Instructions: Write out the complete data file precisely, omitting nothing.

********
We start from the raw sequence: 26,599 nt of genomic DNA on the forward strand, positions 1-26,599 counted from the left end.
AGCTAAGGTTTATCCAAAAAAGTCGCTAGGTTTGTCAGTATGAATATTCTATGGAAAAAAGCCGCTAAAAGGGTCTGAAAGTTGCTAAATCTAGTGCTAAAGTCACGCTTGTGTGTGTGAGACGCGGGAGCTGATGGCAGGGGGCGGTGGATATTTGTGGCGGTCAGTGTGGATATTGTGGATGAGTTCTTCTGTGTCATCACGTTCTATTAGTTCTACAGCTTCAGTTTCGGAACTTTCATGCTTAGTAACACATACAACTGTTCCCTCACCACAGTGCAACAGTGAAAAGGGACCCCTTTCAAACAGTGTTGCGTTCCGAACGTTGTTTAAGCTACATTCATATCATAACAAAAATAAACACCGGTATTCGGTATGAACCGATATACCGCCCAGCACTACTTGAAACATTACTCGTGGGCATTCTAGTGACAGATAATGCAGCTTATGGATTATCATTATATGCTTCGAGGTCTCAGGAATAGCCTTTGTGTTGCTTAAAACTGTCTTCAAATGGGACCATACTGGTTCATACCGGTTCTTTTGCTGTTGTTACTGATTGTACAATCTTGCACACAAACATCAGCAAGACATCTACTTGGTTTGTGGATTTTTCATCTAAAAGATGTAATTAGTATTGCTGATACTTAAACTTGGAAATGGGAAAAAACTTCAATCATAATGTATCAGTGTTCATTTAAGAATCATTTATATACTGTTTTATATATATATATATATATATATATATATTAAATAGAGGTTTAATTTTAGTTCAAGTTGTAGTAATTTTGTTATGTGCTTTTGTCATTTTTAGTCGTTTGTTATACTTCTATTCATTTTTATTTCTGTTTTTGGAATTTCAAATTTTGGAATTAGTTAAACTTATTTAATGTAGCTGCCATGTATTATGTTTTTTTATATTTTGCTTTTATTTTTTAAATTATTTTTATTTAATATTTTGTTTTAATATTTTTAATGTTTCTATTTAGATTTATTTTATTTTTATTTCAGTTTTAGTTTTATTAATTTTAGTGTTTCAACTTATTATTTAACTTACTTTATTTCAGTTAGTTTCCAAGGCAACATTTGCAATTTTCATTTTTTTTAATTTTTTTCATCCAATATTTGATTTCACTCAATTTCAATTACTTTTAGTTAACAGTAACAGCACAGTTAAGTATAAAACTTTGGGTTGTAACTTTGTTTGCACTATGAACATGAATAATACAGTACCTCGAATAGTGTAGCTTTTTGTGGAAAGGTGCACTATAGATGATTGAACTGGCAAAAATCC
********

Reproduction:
We start from the raw sequence: 26,599 nt of genomic DNA on the forward strand, positions 1-26,599 counted from the left end.
AGCTAAGGTTTATCCAAAAAAGTCGCTAGGTTTGTCAGTATGAATATTCTATGGAAAAAAGCCGCTAAAAGGGTCTGAAAGTTGCTAAATCTAGTGCTAAAGTCACGCTTGTGTGTGTGAGACGCGGGAGCTGATGGCAGGGGGCGGTGGATATTTGTGGCGGTCAGTGTGGATATTGTGGATGAGTTCTTCTGTGTCATCACGTTCTATTAGTTCTACAGCTTCAGTTTCGGAACTTTCATGCTTAGTAACACATACAACTGTTCCCTCACCACAGTGCAACAGTGAAAAGGGACCCCTTTCAAACAGTGTTGCGTTCCGAACGTTGTTTAAGCTACATTCATATCATAACAAAAATAAACACCGGTATTCGGTATGAACCGATATACCGCCCAGCACTACTTGAAACATTACTCGTGGGCATTCTAGTGACAGATAATGCAGCTTATGGATTATCATTATATGCTTCGAGGTCTCAGGAATAGCCTTTGTGTTGCTTAAAACTGTCTTCAAATGGGACCATACTGGTTCATACCGGTTCTTTTGCTGTTGTTACTGATTGTACAATCTTGCACACAAACATCAGCAAGACATCTACTTGGTTTGTGGATTTTTCATCTAAAAGATGTAATTAGTATTGCTGATACTTAAACTTGGAAATGGGAAAAAACTTCAATCATAATGTATCAGTGTTCATTTAAGAATCATTTATATACTGTTTTATATATATATATATATATATATATATATTAAATAGAGGTTTAATTTTAGTTCAAGTTGTAGTAATTTTGTTATGTGCTTTTGTCATTTTTAGTCGTTTGTTATACTTCTATTCATTTTTATTTCTGTTTTTGGAATTTCAAATTTTGGAATTAGTTAAACTTATTTAATGTAGCTGCCATGTATTATGTTTTTTTATATTTTGCTTTTATTTTTTAAATTATTTTTATTTAATATTTTGTTTTAATATTTTTAATGTTTCTATTTAGATTTATTTTATTTTTATTTCAGTTTTAGTTTTATTAATTTTAGTGTTTCAACTTATTATTTAACTTACTTTATTTCAGTTAGTTTCCAAGGCAACATTTGCAATTTTCATTTTTTTTAATTTTTTTCATCCAATATTTGATTTCACTCAATTTCAATTACTTTTAGTTAACAGTAACAGCACAGTTAAGTATAAAACTTTGGGTTGTAACTTTGTTTGCACTATGAACATGAATAATACAGTACCTCGAATAGTGTAGCTTTTTGTGGAAAGGTGCACTATAGATGATTGAACTGGCAAAAATCC